The role of salt in baking.
Q. I’m not a big fan of salt. Must I use it when I bake?
A. Salt not only sharpens and brightens the flavor in baked goods and helps prevent staleness — it’s also invaluable for gluten structure and even browning. But where it’s most important is its interaction with yeast. Salt helps slow the rise of yeasted baked goods, leading to an even, stable texture. Be careful not to add salt directly to yeast when you’re hydrating it — it’ll make for a less-risen bread.
Q. What are a poolish and sponge?
A. Both poolish and sponge are pre-fermentation methods. They start the leavening process earlier, ending up with a deeper, nuttier flavor and better, more even texture.
- With Marshawn Lynch retired, what will Seahawks do with money they save?
- Police: Ohio newborn appears to have died from dog bite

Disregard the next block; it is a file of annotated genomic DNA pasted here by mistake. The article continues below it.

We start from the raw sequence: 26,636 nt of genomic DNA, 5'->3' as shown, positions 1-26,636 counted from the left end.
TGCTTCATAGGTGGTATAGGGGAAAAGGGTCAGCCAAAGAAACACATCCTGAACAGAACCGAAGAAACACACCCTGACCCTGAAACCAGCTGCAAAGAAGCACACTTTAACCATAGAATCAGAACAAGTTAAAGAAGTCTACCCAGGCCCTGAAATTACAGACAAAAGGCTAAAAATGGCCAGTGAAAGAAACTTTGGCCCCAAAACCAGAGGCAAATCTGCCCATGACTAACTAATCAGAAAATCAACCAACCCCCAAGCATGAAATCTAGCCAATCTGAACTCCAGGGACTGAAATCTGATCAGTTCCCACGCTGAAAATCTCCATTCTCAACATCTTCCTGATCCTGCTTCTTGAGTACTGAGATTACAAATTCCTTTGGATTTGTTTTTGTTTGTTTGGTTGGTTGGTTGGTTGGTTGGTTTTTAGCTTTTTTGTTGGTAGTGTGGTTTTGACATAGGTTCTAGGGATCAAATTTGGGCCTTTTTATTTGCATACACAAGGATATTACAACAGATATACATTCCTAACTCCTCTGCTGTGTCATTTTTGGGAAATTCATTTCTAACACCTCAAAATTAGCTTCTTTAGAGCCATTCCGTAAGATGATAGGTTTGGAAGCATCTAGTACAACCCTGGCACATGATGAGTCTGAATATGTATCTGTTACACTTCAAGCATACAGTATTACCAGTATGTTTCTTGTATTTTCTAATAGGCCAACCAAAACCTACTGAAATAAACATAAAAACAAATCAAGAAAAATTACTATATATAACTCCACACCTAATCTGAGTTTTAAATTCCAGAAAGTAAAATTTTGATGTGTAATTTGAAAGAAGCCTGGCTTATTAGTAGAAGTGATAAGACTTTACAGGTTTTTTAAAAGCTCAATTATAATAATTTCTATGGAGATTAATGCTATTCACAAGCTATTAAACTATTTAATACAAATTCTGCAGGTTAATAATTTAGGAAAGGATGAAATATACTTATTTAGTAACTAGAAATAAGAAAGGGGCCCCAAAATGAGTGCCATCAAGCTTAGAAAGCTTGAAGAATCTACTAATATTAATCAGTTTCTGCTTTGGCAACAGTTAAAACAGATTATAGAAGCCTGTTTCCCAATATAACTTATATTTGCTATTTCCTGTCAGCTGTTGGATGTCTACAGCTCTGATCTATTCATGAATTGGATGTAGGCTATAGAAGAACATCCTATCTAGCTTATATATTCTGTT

- Panthers' Cam Newton and Seahawks' Russell Wilson handled Super Bowl losses very differently
- Seahawks' Russell Wilson writes a thank-you letter to Peyton Manning
- Sale of Weyerhaeuser’s Federal Way campus means more intensive development
Most Read Stories
They’re both blends of flour, water and yeast, set aside to ferment in advance — overnight for a poolish, a few hours for a sponge — then mixed in with the remaining ingredients and baked as usual. Use a poolish starter for multigrain bread because the extended fermentation helps break down the flours, making for a more tender loaf.
For more information, visit www.foodnetwork.com